Poole is a coastal town in Southwest England often overshadowed by its more famous neighbour, Bournemouth… but for those who end up here (whether en route to the Jurassic Coast, or because they fell for a Poole boy like me), there are plenty of fun surprises to discover.
For instance, did you know that bath bomb mega-corp LUSH got its start here, or that it’s home to one of the largest natural harbours in the world…? Or that one of the priciest residential strips of land in the world is right here along the beach?
Well, for the past seven years, I’ve been visiting Poole at least twice a year, often for weeks at a time, thanks to that aforementioned Poole boy. As a result, I now practically know the place by heart.
So if you’re wondering what to do in Poole, I’ve got you. From idyllic boat cruises to gorgeous hidden parks, here are the top fun things to do in Poole, England.
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1. Enjoy the Quay and go on a harbour cruise
Poole is known for containing the largest natural harbour in Europe (and second-largest in the world) so exploring the quay is a must-do (not to be confused with ‘The Quay’, which is the local Wetherspoon’s… conveniently located on the quay for optimal confusion).
While you’re there, going on a harbour cruise is one of the best things to do in Poole, especially if you choose one that explores the famous (and stunning) Jurassic Coast.
Make sure you also spend some time exploring the pubs which line the Quay, my faves include the Grade II listed Customs House, the Poole Arms, the Jolly Sailor and Lord Nelson.
(But of course, ‘The Quay’ is forever the most affordable option).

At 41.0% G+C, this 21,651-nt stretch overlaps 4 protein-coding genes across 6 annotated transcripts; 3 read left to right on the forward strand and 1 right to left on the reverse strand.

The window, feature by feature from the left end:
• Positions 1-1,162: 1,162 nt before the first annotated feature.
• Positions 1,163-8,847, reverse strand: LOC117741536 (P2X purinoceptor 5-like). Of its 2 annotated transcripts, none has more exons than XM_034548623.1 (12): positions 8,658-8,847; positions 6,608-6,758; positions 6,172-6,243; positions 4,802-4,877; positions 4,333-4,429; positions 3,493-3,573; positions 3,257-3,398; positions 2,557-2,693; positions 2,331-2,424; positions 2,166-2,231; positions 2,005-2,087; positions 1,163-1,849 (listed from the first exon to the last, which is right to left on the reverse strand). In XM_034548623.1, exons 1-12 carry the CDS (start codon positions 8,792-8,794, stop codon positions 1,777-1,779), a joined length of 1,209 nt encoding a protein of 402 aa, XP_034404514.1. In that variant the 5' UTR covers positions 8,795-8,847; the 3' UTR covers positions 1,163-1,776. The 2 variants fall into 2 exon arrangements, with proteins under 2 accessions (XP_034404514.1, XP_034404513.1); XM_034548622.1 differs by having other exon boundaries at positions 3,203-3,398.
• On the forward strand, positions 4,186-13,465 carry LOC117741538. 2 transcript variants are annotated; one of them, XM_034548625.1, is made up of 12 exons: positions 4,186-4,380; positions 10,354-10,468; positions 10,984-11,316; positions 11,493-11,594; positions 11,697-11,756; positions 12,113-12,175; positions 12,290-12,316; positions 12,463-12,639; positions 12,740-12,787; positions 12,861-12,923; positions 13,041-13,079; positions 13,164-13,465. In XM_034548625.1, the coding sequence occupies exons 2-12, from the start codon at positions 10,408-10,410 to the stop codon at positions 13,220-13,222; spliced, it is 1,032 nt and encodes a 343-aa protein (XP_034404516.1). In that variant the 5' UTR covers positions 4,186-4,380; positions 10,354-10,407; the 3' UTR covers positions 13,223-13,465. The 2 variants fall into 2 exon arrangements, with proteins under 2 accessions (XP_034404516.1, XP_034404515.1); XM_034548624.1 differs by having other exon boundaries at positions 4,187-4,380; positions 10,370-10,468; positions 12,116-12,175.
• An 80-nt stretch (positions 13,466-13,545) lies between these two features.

2. Follow the Cockle Trail
One of the coolest free things to do in Poole is to learn about the city’s history by following the Cockle Trail.
Poole was a very prosperous trading town between the 16th and 19th centuries, so there are many beautiful Georgian buildings still standing which reflect this period of prosperity.
The Cockle Trail is a self-guided tour of Poole’s Old Town area and is a fun way to explore while also getting a crash course in the town’s history.
You follow a number of cockle brass plaques set into the pavement throughout the town and at each stop, there’s some information about the area in the downloadable guide. Is it a shamefully nerdy activity? Absolutely… but it’s also a fun way to explore town, especially with young ones in tow.
3. Enjoy the Beaches
Since it’s located on the Dorset Coast, one of the most popular things to do in Poole is to spend the day (or multiple days) enjoying the sun and sand at the local beaches.
Sandbanks Beach is definitely my favourite of Poole’s beautiful beaches, with spotless sands and clear waters, as well as plenty of places to eat or drink lining the beachfront. If you want to play beach volleyball, go kitesurfing or wind boarding you can do that here, but it’s also nice to just swim or sunbathe and spot local dogs. THERE ARE SO MANY OF THEM.
Another great beach can be found at Canford Cliffs, a suburb halfway between Sandbanks Beach and Bournemouth. The beach here backs onto some cliffs (hence the name) and it’s a great place for a walk.
4. Go kayaking or paddle boarding
Since it’s a harbour town with great beaches, it’s no surprise that there are some excellent water-based activities in Poole to choose from.
Going kayaking or paddle-boarding is a very fun and unique way to explore the huge harbour area of Poole, which contains a number of islands. If you are a confident kayaker/paddle-boarder and have your own kayak or paddleboard then this map gives some great info on getting in the water around Poole.
Even if you’re a beginner, a quick Google search brings up a number of tour companies offering kayak or paddle-boarding excursions to join!
Trust me though, if I can do it, so can you.
5. Explore Compton Acres
Compton Acres is an incredible formal garden that once belonged to a wealthy margarine magnate (lol) and is now a popular tourist attraction in Poole.